Activists in Jerusalem insist Trump still fit to be President

Perhaps unsurprisingly, there were no women among the volunteers, although several women passing by expressed their opposition to Trump and the campaign stand itself.

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October 9, 2016 03:47
2 minute read.

Trump: I pledge to be a better man tomorrow (Reuters)

Trump: I pledge to be a better man tomorrow (Reuters)

 
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Despite the revelation of vulgar comments made by Republican presidential candidate Donald Trump in 2005, in which he discusses sexual advances on women, a small team of volunteers for the Trump campaign in Israel turned out on Saturday night in Jerusalem to encourage American citizens to vote for him.

At the campaign event, a small handful of activists erected a stand in the city center outside of Mike’s Place, a bar that is popular with Americans and other Anglo-Israelis, to hand out Trump T-shirts and baseball caps, and convince US citizens to vote for the Republican candidate.

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Perhaps unsurprisingly, there were no women among the volunteers, although several women passing by expressed their opposition to Trump and the campaign stand itself.

A steady stream of passersby approached the stand to talk with the volunteers, many of whom objected to the Republican candidate and especially his attitudes to women.

There were however several people who took advantage of the campaign’s offer to register them to vote in the upcoming US election, mostly religious and haredi men.

When asked if Trump could be a moral leader, Eliezer Roseman, one of the Trump campaign volunteers, said, “I definitely feel he can,” and argued that the moral standing of the businessman’s children are a testament to Trump’s own moral credentials.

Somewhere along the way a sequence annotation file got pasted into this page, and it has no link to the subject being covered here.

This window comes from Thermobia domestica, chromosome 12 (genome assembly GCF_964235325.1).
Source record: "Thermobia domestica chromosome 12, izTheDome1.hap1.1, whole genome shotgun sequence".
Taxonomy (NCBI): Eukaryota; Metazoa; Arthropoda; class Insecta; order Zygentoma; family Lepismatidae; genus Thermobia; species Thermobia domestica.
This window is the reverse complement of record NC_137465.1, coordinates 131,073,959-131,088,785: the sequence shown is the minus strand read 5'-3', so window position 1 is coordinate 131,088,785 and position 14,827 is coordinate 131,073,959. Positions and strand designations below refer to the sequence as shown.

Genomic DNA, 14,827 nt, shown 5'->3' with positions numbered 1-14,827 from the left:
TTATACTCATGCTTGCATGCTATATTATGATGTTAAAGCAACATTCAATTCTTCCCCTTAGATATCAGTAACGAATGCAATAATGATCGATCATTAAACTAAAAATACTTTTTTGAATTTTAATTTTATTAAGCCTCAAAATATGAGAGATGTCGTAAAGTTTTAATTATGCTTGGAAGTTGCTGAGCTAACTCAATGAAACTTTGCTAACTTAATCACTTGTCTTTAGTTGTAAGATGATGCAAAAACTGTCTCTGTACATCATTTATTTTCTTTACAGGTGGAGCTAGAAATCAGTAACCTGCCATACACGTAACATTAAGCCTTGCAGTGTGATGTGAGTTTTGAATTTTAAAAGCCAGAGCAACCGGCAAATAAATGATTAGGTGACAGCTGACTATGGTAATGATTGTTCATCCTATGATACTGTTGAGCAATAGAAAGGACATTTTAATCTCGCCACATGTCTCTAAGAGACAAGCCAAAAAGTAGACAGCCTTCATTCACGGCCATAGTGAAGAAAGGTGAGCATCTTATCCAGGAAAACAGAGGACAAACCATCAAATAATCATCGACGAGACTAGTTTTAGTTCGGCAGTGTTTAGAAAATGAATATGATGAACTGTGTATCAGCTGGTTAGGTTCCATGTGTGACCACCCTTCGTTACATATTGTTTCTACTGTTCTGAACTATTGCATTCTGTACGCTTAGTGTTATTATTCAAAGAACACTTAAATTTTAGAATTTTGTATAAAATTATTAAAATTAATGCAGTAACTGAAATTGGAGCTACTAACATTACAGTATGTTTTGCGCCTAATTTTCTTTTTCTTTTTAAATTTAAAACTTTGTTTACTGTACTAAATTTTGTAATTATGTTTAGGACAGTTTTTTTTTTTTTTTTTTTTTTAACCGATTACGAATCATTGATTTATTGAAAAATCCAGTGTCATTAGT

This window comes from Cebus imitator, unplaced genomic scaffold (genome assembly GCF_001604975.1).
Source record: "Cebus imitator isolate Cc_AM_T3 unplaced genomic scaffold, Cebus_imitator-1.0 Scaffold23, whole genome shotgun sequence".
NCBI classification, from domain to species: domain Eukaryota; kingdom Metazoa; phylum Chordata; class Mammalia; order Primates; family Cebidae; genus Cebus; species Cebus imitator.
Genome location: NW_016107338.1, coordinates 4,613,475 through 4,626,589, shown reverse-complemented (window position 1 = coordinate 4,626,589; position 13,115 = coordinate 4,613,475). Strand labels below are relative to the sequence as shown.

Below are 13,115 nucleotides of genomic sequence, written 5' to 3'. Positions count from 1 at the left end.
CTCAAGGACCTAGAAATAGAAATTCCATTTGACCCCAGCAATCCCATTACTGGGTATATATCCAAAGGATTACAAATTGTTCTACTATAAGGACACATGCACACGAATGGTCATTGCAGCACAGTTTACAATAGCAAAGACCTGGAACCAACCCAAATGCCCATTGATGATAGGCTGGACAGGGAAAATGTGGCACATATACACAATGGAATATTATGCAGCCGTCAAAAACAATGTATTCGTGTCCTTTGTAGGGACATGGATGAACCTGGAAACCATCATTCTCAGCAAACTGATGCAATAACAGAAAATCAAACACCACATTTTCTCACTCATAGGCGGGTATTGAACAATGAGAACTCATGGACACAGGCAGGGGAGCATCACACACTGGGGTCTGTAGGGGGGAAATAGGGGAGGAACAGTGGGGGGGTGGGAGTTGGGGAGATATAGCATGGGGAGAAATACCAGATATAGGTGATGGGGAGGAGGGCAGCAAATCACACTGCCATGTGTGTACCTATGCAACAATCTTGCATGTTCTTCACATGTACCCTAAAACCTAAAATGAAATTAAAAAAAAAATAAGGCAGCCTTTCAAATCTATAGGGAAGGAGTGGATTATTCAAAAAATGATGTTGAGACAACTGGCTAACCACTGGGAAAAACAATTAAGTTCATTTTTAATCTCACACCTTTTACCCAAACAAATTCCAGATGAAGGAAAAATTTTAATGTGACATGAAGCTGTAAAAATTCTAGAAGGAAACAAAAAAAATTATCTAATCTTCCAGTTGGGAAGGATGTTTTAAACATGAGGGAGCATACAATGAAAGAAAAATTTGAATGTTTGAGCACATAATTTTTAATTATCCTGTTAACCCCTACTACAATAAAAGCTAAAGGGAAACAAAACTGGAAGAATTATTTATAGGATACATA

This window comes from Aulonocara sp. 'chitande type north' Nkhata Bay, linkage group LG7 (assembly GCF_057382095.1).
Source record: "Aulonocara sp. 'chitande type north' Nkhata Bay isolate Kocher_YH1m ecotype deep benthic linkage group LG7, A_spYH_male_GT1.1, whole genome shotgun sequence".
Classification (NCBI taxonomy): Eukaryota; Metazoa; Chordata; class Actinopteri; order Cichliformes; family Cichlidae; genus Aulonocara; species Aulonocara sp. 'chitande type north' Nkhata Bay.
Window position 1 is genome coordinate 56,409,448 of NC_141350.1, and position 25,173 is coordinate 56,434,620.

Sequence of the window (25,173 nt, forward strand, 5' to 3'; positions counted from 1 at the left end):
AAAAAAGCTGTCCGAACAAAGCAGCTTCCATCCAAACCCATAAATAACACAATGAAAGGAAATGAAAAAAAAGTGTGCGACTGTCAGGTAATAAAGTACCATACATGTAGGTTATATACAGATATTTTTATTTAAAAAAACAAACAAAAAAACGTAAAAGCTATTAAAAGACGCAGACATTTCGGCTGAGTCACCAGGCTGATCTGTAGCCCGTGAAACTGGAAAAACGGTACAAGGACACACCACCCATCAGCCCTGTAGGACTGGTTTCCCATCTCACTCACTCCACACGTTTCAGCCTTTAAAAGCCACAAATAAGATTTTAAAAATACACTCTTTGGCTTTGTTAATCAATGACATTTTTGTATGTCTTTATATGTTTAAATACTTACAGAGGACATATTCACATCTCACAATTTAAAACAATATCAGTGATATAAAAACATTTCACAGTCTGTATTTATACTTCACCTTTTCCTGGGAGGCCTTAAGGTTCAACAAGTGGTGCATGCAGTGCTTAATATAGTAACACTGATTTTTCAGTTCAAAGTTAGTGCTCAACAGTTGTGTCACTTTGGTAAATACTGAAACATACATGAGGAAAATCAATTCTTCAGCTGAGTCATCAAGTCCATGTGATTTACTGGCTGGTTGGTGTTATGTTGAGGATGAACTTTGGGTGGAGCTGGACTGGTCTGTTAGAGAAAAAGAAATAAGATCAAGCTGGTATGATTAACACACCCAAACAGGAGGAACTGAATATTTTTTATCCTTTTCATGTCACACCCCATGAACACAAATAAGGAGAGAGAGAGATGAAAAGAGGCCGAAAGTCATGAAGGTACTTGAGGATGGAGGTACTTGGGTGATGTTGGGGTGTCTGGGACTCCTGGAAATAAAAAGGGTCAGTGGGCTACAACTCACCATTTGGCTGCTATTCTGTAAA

“Someone who wants to instill those values in his children wants to instill those values in his country,” said Roseman, dismissing Trump’s comments about groping women as “locker room talk.”



He also pointed to the marital infidelity of former US president Bill Clinton, as well as the rape allegations that were made against him in the past, as question marks hanging over his wife, Democratic presidential candidate Hillary Clinton.

Sherri Estes, a visitor from California, said she would still vote for Trump, but said that such a stance was a measure “of how much I dislike Clinton.”

However, she acknowledged that the comments made by Trump in the video were “something to be concerned about,” but when given the choice between Clinton and Trump, she said that “he [Trump] will stand up for our country a bit better, and I don’t subscribe to a lot of her politics, and as sad as it is, I would still rather vote for someone who says ridiculous things who sometimes should keep his mouth shut.”

Estes also said that she felt Trump would be more supportive of Israel than Clinton.

Starr Freeman, also from California and traveling with Estes, said she was a registered Republican, but that she would be voting for Clinton.

“I think Trump is a little outrageous, and I’m concerned what could happen under his leadership, [such as] knee-jerk reactions, [and] that he could end up starting wars and creating chaos and [not] thinking [things] through, because he’s very quick to react, which is why he’s been bankrupt so many times. He makes decisions without thinking them through,” said Freeman.

“And so my concern would be it would be something more major and he would make one of those knee-jerk reactions, and then we would have a bigger problem.”

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